The Union soldiers fall back into the treeline and after a short respite, the command echoes down the long gray line: “Brigade … battalion … company … advance!” In the dying light, hundreds of gray-clad soldiers march across a short patch of grass to the trees. I’m in front with the Color Guard, and the Confederate battle flag marks our company’s place in the line. Slowly, we permeate the woods of Culp’s Hill. The light is dim, and blue-white gun-smoke tendrils drift in the air. There’s no sign of the Yankees. Roots and rocks threaten to trip us. A few rebel yells echo from our left, ghostly in the shady woods. After a couple minutes of slow progress uphill, we can see the Union soldiers, aiming down at us from a stone wall. Then the flashes, the smoke, the echoing cracks of the rifle, and we form a line and prepare to return fire. Our sergeant shouts encouragement. “Come on, Fifth Virginia. Do it for Jackson, boys.”
I’m not here as a tourist. Or spy. I’m not a Confederate reenactor. I’m not even sure I’m a real Southerner. I was born in Virginia, a bastion of the Old South and Confederacy, but now considered suspect by many in the Deep South. I’m from just outside a college town, Charlottesville, which even many people in the surrounding counties don’t consider Southern. Go back more than two generations and all of my ancestors are from above the Mason-Dixon line or immigrated to the South directly from Europe. So even though I’m geographically from the South, I’ve always felt disconnected from Southern culture.
But a pop-culture controversy in 2013 got me thinking more about white Southern identity: the flap over Brad Paisley’s collaboration with LL Cool J on the song “Accidental Racist.” The song depicts a white Southerner attempting to explain to an African-American barista at Starbucks that the Confederate battle flag on his shirt is meant to be an expression of Southern pride, not an expression of racism. Some critics saw Paisley and LL Cool J as well intentioned but hopelessly naïve in their attempt to reduce hundreds of years of racial history to a few platitudes about getting along. And they were right. But despite the song’s false equivalencies and muddled message, the central image—a white man considering his decision to wear a Confederate flag on his shirt—felt powerful and familiar.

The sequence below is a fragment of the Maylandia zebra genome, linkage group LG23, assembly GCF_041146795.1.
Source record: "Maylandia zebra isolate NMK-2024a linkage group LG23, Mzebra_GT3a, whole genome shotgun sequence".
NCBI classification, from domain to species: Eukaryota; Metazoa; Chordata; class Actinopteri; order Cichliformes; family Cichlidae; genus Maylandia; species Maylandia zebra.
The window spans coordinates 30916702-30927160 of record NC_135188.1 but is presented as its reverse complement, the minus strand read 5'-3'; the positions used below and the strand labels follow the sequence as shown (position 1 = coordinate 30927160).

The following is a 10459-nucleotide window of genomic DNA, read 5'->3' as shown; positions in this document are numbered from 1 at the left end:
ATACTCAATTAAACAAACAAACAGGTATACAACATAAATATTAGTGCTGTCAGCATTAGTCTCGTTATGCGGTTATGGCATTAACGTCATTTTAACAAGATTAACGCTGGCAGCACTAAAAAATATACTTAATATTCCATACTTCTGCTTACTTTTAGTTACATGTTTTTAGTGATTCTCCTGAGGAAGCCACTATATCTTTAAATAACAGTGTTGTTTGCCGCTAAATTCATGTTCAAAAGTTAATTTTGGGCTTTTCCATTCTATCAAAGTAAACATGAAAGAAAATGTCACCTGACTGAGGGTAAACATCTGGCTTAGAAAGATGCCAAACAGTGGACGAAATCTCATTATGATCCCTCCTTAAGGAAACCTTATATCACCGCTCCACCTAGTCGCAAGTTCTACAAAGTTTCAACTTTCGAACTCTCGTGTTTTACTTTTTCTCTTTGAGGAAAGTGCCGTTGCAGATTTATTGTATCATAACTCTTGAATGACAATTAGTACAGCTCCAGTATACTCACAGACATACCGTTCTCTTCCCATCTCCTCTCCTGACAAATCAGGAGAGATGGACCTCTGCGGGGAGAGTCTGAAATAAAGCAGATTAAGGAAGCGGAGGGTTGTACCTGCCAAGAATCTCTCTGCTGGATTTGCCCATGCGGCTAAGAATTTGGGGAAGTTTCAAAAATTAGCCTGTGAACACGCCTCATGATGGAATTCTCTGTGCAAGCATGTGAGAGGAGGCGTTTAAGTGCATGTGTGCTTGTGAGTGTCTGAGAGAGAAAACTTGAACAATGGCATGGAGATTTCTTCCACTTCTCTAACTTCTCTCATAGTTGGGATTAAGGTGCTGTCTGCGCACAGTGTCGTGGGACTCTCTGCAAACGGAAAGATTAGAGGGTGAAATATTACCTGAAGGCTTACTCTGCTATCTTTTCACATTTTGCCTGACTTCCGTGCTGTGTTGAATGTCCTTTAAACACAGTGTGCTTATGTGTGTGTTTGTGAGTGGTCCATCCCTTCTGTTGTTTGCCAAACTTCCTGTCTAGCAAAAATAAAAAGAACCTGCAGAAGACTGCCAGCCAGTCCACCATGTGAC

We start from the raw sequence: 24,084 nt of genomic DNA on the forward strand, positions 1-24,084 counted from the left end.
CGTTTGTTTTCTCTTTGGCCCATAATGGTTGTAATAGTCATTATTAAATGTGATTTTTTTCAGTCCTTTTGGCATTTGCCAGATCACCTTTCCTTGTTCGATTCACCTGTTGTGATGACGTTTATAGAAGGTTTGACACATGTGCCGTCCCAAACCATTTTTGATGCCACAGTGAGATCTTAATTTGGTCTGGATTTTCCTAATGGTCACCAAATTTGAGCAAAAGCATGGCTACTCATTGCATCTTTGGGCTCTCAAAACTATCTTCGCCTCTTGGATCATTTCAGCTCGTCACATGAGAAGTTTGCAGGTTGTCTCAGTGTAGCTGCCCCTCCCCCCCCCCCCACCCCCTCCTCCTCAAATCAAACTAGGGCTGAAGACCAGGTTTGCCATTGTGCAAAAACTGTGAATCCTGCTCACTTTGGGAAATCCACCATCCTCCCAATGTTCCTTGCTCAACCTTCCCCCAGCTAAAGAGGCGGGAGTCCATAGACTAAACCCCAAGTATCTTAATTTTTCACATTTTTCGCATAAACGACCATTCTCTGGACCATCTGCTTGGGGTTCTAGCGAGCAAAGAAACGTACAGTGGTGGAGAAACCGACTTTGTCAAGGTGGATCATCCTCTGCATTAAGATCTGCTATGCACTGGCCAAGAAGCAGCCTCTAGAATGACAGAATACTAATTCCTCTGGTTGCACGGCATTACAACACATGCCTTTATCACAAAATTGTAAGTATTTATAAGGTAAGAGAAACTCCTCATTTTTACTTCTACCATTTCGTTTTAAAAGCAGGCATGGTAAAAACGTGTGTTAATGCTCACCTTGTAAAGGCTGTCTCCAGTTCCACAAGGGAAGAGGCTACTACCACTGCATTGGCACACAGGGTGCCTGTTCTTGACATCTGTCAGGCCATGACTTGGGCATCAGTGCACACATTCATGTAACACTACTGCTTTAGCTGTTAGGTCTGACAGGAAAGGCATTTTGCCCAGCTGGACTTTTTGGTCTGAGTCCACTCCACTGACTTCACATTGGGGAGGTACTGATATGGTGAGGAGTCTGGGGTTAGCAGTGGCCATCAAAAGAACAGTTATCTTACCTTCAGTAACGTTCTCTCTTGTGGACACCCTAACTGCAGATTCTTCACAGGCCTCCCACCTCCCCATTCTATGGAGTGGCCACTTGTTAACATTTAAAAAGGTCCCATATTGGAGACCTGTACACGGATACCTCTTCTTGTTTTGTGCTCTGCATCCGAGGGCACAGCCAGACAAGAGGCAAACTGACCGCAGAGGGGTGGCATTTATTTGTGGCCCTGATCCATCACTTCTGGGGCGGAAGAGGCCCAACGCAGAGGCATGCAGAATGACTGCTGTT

When I was growing up in Virginia, I didn’t think the Confederate flag was about race. Every week I saw the Confederate flag on television in The Dukes of Hazzard, a show that glorified hot rods, moonshine culture, and neighborly values. It was set in a mythical South in which bad guys come in twos, bullets never hit anything, and the issue of race rarely comes into play. I saw the same flag on album covers and T-shirts from bands like Lynyrd Skynyrd and Alabama. I learned to associate it with pride in rural identity: bumper stickers on the backs of pickups and rusty Trans-Ams. Later, in school, I learned about the Civil War and the Civil Rights Movement and saw images of segregationists waving the battle flag, but even with that exposure to the intersection of the Confederate flag and racism, it was only in my college years that I realized how uncomfortable, unwelcome, and angry the flag made other people feel. That changed how I felt about it.
So after the controversy surrounding “Accidental Racist” spread, I remembered a group of Confederate reenactors I had met, back in 2011 while on assignment in Waynesboro, Virginia, for a radio program. At the time, they suggested I come with them to the 150th anniversary of the Battle of Gettysburg, coming up in July of 2013, but I hadn’t really thought about it since. The Battle of Gettysburg turned the tide against the Confederacy and was a moment when Americans could glimpse an imminent end to slavery. The 150th anniversary might provide an opportunity to talk with Southerners about the relationship between the Civil War and Southern identity, and the reenactment might bring me into contact with Southerners who have thought long and hard about their relationship with the Confederacy and its symbols.
Remembering the invitation was one thing. Actually tracking down the same reenactors proved more difficult. I had a few names from my recordings, but no phone numbers, and they weren’t in the phone book. I remembered one reenactor, Waverly Adcock, had told me it’s common for Confederate reenactors to “galvanize” for the day and portray Union soldiers in order to make sure there are enough Union troops on the field. To make the experience tolerable, they livened it up with “Union names.” I found the recording. Adcock’s was “Ralph McChumly,” which he had earned the tumultuous morning after a night of heavy drinking. There was “Howie Felterbush,” “Petty McGroin,” and “Colonel Francois de le Merde,” presumably a Franco-American from New England. One reenactor, who worked as a golf pro at a course in Central Virginia, was “Strokes Mulligan.” I called the golf course, and sure enough, Strokes Mulligan answered the phone and put me in touch with Waverly Adcock.